Besides the issue of economic and structural reform, the next government has to think of ways to make the country more governable. Local government bodies must be

The demand for forming a war crime tribunal to try the Razakars and other collaborators who perpetrated genocide against the unarmed civilian population of Bangladesh has gained momentum

strengthened; they should have independent budgets. The local government bodies have to be armed with more power so that everything does not remain Dhaka-centric, which alienates the people's participation in governance. Given that Bangladesh has a population of 15 crores, which makes it a country bigger than France or Spain, demands the need for decentralisation. In this way development will be more homogeneous and the fruit of our economic growth will trickle down to those who need it the most. Proposals for multi-tired local government have been prepared long ago. In fact, local government legislation should have come into force a long time ago. Only the vested interests of the local MPs, who do not want to let go of power, have prevented the creation of local bodies.

It is true that ours is a Parliamentary Democracy, where the Prime Minister is the head of the executive branch. There may be certain provisions in our constitution which may have landed us in the present crisis--In our form of government the Prime Minister's power remains unchecked, and, more dangerously, unbalanced. There is a need to make the PM more accountable. There should be a system of checks and balance. Both the parliament and the office of the President may be empowered to check the PM's unlimited power.

This is not to bring the offices of the President and the Prime Minister at loggerheads. The ultimate accountability of the PM should lie with the parliament. Important legislations should be passed before consulting with the leader of the opposition; in this spirit, vital standing committees should be chaired by opposition MPs to make the system more functional. It must be mentioned here that the President should not be put as a rival to the Prime Minister, if this happens, the whole idea of Parliamentary Democracy will fall apart.

The demand for forming a war crime tribunal to try the Razakars and other collaborators who perpetrated genocide against the unarmed civilian population of Bangladesh has gained momentum. There is no doubt that the whole nation is united behind this demand. Some recent comments made by the Chief Adviser, the Army Chief and the Chief Election Commissioner have made us think that the government does not want to see the war criminals in the next parliament. As it does not have ample time to form a tribunal, the government must consider forming a commission, which will eventually indict those who have committed one of the worst atrocities of the last century. The very national unity that we have talked about can start from here. The government and its backers have so far taken initiatives that no other government in our country has thought of taking before: As it has taken some commendable steps to reform our politics, the government must not shy away from dealing with the issue of forming a Commission to probe war crime.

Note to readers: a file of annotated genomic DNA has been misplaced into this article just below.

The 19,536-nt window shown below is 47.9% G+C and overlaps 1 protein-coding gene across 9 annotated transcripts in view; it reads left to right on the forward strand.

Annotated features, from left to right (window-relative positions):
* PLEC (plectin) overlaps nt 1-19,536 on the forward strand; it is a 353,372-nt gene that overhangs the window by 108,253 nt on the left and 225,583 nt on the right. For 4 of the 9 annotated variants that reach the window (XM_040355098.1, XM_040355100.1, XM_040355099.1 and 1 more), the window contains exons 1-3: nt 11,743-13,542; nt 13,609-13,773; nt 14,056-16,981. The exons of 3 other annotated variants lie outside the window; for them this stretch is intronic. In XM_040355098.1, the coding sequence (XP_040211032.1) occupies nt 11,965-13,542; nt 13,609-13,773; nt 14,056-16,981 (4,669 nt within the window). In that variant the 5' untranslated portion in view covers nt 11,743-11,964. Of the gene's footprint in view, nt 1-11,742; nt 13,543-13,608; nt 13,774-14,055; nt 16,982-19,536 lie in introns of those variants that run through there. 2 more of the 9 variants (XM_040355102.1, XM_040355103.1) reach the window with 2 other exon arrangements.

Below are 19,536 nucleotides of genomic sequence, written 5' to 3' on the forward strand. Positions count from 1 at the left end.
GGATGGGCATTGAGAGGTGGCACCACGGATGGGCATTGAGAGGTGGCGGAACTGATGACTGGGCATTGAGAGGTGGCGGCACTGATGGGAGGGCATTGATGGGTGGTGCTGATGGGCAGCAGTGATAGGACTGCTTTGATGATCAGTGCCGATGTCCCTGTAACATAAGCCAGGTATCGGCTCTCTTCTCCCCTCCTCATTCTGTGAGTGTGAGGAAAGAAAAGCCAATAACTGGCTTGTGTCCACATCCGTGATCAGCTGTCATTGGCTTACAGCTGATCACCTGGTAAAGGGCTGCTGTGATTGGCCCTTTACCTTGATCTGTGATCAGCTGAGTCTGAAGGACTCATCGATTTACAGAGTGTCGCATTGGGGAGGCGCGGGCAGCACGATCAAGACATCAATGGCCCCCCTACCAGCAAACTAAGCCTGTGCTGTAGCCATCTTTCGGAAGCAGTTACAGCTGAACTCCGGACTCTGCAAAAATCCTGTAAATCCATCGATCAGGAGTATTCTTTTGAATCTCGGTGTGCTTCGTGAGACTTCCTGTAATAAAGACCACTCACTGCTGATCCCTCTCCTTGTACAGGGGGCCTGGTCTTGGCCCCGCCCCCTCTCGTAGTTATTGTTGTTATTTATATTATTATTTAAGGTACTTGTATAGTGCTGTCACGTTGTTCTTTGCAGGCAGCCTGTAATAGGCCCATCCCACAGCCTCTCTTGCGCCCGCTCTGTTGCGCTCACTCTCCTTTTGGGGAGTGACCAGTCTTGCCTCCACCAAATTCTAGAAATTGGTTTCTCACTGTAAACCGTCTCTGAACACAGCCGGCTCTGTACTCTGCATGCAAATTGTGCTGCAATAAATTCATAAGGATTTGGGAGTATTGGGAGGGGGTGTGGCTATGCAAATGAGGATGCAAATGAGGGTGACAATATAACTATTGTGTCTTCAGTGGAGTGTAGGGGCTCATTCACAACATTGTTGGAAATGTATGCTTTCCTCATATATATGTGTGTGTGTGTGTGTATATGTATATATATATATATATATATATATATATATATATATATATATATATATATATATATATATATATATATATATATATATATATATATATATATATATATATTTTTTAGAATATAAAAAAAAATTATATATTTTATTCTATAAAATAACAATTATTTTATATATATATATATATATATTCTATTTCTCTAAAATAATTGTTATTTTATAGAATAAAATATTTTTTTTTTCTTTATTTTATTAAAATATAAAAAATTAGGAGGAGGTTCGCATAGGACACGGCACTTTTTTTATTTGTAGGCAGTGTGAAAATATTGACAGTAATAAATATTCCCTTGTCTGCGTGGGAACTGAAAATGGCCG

Bangladesh is at a crossroads. The upcoming dialogue is of outmost importance for the future of our democracy. All the political parties must participate in the dialogue, in which, we hope, different stakeholders of our country's business, politics and media will reach a consensus on the burning issues Bangladesh is facing today.

While we understand their concerns about their leaders and hesitance about participating in the dialogue without them, yet for the sake of democracy, which will come through the election, the political parties must join the dialogue.

In our form of government the Prime Minister's power remains unchecked, and, more dangerously, unbalanced. There is a need to make the PM more accountable.

It will be unfortunate if any political party boycotts the general election that is scheduled to be held at the end of this year. Before the parties make any decision they should keep in mind that any boycott is going to jeopardise democracy and will throw us into an abyss we have been in before January 11, 2007. The State of Emergency should be withdrawn before the general election. If the government cannot do that, it must show the people valid reason for it.

All the stakeholders of the upcoming dialogue must show brinkmanship and come out of their petty personal interests. The situation demands them to rise to the occasion and show tolerance and mutual respect for the greater benefit of the nation. The CTG, for its turn, must earn the trust of the stakeholders. The dialogue must not be allowed to fail. If properly guided, it will pave the way for a free election in seven months' time. A bright new beginning lies before us; history will not forgive us if we try to revert its wheel in the wrong direction.

Copyright (R) thedailystar.net 2008